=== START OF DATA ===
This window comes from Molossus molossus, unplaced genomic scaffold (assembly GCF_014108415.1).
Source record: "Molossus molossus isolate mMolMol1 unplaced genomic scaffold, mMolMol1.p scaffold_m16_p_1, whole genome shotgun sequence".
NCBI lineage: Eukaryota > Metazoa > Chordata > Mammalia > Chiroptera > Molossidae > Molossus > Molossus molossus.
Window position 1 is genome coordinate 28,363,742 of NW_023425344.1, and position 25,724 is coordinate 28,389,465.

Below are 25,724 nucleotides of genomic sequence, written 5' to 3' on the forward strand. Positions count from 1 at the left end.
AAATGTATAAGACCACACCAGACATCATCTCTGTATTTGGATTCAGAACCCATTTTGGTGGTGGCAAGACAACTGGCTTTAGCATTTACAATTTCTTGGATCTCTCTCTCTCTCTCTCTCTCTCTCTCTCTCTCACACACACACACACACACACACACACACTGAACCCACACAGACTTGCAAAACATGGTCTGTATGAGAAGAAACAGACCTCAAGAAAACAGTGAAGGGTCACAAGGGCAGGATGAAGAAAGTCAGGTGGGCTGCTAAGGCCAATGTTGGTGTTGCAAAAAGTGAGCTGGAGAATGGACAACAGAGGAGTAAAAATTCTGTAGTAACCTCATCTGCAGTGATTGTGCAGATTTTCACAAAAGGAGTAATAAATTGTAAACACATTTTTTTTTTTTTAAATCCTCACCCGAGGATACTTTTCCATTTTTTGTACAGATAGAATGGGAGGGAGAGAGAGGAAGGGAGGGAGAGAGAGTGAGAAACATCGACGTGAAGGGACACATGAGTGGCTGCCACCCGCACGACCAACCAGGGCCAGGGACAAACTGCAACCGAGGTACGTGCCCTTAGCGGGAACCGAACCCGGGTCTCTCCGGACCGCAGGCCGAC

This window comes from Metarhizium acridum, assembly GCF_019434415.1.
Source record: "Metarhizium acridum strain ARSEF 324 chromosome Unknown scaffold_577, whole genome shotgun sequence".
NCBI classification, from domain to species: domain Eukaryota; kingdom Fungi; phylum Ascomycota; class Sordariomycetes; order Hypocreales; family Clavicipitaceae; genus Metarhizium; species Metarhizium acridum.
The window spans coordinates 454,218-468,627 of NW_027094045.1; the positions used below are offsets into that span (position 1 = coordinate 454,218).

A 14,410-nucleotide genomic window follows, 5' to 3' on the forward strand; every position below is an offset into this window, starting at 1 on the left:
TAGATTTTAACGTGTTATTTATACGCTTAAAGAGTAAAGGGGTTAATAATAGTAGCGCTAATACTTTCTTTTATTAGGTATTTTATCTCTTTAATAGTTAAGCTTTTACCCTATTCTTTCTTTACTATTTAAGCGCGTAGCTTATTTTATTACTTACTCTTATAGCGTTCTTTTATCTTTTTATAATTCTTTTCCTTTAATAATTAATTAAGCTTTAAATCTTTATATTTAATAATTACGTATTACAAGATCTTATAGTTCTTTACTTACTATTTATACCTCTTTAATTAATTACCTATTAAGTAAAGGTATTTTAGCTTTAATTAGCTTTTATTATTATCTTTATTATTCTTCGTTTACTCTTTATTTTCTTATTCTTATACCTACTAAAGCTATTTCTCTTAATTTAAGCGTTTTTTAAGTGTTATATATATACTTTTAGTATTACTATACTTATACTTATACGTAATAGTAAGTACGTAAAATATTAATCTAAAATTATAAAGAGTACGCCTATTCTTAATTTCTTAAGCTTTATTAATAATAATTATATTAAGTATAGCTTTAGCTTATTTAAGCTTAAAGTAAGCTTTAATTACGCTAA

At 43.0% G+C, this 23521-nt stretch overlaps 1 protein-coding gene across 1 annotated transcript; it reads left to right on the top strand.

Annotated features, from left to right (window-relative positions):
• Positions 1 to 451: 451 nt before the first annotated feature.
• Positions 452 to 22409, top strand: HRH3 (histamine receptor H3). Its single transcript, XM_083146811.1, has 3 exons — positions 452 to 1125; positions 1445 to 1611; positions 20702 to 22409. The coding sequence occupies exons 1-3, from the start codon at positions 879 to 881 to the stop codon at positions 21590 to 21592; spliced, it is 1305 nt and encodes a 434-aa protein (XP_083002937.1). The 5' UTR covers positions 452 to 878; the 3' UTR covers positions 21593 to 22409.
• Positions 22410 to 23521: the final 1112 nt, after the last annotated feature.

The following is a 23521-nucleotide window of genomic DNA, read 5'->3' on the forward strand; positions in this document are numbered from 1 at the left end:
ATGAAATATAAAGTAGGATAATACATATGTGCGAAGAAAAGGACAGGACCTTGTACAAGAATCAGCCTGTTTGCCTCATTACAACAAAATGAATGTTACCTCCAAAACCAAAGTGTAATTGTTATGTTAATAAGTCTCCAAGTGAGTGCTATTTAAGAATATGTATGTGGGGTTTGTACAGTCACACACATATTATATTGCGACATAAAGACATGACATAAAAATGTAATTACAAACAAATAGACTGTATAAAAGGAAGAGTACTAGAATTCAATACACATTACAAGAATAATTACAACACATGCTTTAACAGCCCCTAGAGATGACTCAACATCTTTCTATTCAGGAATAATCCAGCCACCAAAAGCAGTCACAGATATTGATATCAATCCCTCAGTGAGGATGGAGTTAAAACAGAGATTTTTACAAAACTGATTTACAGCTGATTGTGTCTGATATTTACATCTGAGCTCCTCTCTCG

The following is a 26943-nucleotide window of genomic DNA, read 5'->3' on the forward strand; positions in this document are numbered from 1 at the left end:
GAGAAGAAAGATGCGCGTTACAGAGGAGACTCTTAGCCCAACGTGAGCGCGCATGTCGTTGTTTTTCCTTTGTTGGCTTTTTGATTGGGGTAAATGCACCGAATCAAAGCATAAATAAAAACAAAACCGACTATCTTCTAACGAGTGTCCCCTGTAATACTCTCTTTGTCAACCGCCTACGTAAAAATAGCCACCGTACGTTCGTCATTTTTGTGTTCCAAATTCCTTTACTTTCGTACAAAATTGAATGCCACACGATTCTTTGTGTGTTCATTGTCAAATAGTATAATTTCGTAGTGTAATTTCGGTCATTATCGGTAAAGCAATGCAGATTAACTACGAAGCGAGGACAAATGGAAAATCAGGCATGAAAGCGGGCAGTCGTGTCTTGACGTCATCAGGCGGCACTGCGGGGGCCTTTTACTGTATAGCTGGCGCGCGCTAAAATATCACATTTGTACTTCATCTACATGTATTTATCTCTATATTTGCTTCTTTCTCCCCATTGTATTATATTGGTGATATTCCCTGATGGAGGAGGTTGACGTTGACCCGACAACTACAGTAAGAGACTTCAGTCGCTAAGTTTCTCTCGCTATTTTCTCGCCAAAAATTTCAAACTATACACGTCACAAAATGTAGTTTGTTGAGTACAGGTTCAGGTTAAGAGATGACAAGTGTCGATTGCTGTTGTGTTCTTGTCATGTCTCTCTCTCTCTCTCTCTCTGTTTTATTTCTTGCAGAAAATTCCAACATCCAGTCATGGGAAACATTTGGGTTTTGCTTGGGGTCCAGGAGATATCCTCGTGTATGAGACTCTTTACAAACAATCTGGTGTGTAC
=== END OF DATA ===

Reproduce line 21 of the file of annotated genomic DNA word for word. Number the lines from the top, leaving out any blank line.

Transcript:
GAGAAGAAAGATGCGCGTTACAGAGGAGACTCTTAGCCCAACGTGAGCGCGCATGTCGTTGTTTTTCCTTTGTTGGCTTTTTGATTGGGGTAAATGCACCGAATCAAAGCATAAATAAAAACAAAACCGACTATCTTCTAACGAGTGTCCCCTGTAATACTCTCTTTGTCAACCGCCTACGTAAAAATAGCCACCGTACGTTCGTCATTTTTGTGTTCCAAATTCCTTTACTTTCGTACAAAATTGAATGCCACACGATTCTTTGTGTGTTCATTGTCAAATAGTATAATTTCGTAGTGTAATTTCGGTCATTATCGGTAAAGCAATGCAGATTAACTACGAAGCGAGGACAAATGGAAAATCAGGCATGAAAGCGGGCAGTCGTGTCTTGACGTCATCAGGCGGCACTGCGGGGGCCTTTTACTGTATAGCTGGCGCGCGCTAAAATATCACATTTGTACTTCATCTACATGTATTTATCTCTATATTTGCTTCTTTCTCCCCATTGTATTATATTGGTGATATTCCCTGATGGAGGAGGTTGACGTTGACCCGACAACTACAGTAAGAGACTTCAGTCGCTAAGTTTCTCTCGCTATTTTCTCGCCAAAAATTTCAAACTATACACGTCACAAAATGTAGTTTGTTGAGTACAGGTTCAGGTTAAGAGATGACAAGTGTCGATTGCTGTTGTGTTCTTGTCATGTCTCTCTCTCTCTCTCTCTCTGTTTTATTTCTTGCAGAAAATTCCAACATCCAGTCATGGGAAACATTTGGGTTTTGCTTGGGGTCCAGGAGATATCCTCGTGTATGAGACTCTTTACAAACAATCTGGTGTGTAC